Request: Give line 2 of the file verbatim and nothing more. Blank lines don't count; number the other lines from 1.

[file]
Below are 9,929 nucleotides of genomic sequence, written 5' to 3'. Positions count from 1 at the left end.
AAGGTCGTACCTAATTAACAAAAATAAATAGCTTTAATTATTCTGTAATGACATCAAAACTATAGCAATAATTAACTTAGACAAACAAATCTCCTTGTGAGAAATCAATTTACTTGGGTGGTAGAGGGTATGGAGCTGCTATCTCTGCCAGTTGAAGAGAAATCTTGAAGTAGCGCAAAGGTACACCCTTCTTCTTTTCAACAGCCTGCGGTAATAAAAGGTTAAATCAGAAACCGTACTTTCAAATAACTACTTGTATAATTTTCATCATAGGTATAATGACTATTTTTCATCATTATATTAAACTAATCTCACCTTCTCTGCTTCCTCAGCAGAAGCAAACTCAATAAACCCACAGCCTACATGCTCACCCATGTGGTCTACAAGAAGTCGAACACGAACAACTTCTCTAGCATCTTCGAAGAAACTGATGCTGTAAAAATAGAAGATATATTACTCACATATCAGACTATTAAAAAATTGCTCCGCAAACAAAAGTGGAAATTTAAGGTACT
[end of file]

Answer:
AAGGTCGTACCTAATTAACAAAAATAAATAGCTTTAATTATTCTGTAATGACATCAAAACTATAGCAATAATTAACTTAGACAAACAAATCTCCTTGTGAGAAATCAATTTACTTGGGTGGTAGAGGGTATGGAGCTGCTATCTCTGCCAGTTGAAGAGAAATCTTGAAGTAGCGCAAAGGTACACCCTTCTTCTTTTCAACAGCCTGCGGTAATAAAAGGTTAAATCAGAAACCGTACTTTCAAATAACTACTTGTATAATTTTCATCATAGGTATAATGACTATTTTTCATCATTATATTAAACTAATCTCACCTTCTCTGCTTCCTCAGCAGAAGCAAACTCAATAAACCCACAGCCTACATGCTCACCCATGTGGTCTACAAGAAGTCGAACACGAACAACTTCTCTAGCATCTTCGAAGAAACTGATGCTGTAAAAATAGAAGATATATTACTCACATATCAGACTATTAAAAAATTGCTCCGCAAACAAAAGTGGAAATTTAAGGTACT